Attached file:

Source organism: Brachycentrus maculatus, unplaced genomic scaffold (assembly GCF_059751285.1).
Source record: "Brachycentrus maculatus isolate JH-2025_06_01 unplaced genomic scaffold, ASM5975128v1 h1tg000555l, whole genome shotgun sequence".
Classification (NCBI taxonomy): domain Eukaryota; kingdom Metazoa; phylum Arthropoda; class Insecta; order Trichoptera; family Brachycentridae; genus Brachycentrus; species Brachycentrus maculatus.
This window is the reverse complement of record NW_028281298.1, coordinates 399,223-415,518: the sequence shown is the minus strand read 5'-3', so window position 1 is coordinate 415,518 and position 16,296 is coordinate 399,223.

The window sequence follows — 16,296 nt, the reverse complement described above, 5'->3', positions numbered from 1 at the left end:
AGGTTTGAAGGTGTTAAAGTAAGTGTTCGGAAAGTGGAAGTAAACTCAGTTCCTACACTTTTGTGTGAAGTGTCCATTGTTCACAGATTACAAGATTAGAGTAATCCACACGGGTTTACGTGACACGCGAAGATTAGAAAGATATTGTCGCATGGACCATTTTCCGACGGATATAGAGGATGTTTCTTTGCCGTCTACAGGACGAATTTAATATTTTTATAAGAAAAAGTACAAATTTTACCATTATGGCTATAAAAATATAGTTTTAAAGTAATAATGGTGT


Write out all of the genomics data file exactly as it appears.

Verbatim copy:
Source organism: Brachycentrus maculatus, unplaced genomic scaffold (assembly GCF_059751285.1).
Source record: "Brachycentrus maculatus isolate JH-2025_06_01 unplaced genomic scaffold, ASM5975128v1 h1tg000555l, whole genome shotgun sequence".
Classification (NCBI taxonomy): domain Eukaryota; kingdom Metazoa; phylum Arthropoda; class Insecta; order Trichoptera; family Brachycentridae; genus Brachycentrus; species Brachycentrus maculatus.
This window is the reverse complement of record NW_028281298.1, coordinates 399,223-415,518: the sequence shown is the minus strand read 5'-3', so window position 1 is coordinate 415,518 and position 16,296 is coordinate 399,223.

The window sequence follows — 16,296 nt, the reverse complement described above, 5'->3', positions numbered from 1 at the left end:
AGGTTTGAAGGTGTTAAAGTAAGTGTTCGGAAAGTGGAAGTAAACTCAGTTCCTACACTTTTGTGTGAAGTGTCCATTGTTCACAGATTACAAGATTAGAGTAATCCACACGGGTTTACGTGACACGCGAAGATTAGAAAGATATTGTCGCATGGACCATTTTCCGACGGATATAGAGGATGTTTCTTTGCCGTCTACAGGACGAATTTAATATTTTTATAAGAAAAAGTACAAATTTTACCATTATGGCTATAAAAATATAGTTTTAAAGTAATAATGGTGT